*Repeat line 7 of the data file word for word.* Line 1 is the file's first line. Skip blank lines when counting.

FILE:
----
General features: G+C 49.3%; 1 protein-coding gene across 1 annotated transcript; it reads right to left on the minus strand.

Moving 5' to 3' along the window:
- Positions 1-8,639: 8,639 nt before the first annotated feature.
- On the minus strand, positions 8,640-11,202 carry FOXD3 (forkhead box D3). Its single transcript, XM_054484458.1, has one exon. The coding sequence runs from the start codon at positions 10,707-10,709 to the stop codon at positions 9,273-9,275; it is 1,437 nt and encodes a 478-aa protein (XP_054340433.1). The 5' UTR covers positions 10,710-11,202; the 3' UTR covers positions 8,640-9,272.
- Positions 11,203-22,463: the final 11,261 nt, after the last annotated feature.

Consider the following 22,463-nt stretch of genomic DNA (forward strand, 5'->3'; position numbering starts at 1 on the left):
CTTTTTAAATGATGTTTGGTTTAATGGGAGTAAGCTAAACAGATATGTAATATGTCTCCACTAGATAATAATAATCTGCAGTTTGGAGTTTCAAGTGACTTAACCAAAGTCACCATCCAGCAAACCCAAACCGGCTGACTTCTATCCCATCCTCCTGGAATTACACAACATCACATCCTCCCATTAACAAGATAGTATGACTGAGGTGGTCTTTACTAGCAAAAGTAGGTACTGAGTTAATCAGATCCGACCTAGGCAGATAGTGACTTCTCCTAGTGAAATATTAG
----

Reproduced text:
CTTTTTAAATGATGTTTGGTTTAATGGGAGTAAGCTAAACAGATATGTAATATGTCTCCACTAGATAATAATAATCTGCAGTTTGGAGTTTCAAGTGACTTAACCAAAGTCACCATCCAGCAAACCCAAACCGGCTGACTTCTATCCCATCCTCCTGGAATTACACAACATCACATCCTCCCATTAACAAGATAGTATGACTGAGGTGGTCTTTACTAGCAAAAGTAGGTACTGAGTTAATCAGATCCGACCTAGGCAGATAGTGACTTCTCCTAGTGAAATATTAG